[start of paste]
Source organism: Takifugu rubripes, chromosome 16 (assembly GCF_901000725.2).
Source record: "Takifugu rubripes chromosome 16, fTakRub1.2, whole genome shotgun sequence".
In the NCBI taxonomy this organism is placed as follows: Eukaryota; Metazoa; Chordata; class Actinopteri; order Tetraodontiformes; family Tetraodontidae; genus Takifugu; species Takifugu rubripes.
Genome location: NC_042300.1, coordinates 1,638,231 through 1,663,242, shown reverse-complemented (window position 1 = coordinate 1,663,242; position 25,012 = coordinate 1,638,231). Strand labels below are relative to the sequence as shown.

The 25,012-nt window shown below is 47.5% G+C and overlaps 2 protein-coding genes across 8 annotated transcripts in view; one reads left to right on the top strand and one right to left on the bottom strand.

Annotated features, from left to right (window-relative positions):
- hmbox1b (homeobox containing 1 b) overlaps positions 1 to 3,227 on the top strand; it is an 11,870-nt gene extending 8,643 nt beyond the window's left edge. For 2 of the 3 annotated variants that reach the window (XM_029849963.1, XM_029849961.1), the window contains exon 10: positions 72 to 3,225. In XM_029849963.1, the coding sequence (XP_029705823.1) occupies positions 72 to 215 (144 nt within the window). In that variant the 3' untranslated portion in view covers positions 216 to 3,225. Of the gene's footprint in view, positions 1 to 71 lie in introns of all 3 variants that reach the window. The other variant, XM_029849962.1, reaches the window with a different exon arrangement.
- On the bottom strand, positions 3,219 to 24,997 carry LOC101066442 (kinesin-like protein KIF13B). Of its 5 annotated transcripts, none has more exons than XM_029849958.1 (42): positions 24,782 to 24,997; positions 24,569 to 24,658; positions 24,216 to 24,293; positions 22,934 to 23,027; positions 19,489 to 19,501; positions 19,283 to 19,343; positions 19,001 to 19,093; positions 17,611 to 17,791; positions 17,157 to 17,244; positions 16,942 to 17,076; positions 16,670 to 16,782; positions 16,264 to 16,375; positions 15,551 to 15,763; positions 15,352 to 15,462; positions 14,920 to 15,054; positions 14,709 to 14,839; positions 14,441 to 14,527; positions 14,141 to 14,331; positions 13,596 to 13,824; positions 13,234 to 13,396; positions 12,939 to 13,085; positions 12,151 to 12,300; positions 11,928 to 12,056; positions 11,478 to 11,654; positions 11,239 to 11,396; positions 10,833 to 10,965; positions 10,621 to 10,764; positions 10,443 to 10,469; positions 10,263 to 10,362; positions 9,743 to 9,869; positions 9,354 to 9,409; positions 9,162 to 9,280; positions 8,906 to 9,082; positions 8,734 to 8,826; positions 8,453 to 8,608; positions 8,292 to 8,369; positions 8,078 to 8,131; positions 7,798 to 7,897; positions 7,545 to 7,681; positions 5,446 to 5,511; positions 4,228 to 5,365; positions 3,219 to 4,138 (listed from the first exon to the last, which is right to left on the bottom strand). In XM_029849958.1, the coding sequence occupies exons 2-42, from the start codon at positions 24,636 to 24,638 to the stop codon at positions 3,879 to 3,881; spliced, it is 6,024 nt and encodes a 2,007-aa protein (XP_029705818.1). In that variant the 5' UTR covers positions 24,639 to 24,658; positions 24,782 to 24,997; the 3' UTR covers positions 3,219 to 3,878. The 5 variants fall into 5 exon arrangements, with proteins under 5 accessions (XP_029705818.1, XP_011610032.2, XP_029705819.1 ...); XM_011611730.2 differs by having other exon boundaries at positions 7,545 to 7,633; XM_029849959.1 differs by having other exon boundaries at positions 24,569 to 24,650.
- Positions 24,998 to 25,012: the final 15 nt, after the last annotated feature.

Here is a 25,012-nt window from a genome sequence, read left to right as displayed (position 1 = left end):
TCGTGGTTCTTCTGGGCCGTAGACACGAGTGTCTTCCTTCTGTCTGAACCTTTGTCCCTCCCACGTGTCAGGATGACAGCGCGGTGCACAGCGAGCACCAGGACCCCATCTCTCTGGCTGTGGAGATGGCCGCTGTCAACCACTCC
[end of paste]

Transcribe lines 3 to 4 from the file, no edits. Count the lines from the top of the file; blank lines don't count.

In the NCBI taxonomy this organism is placed as follows: Eukaryota; Metazoa; Chordata; class Actinopteri; order Tetraodontiformes; family Tetraodontidae; genus Takifugu; species Takifugu rubripes.
Genome location: NC_042300.1, coordinates 1,638,231 through 1,663,242, shown reverse-complemented (window position 1 = coordinate 1,663,242; position 25,012 = coordinate 1,638,231). Strand labels below are relative to the sequence as shown.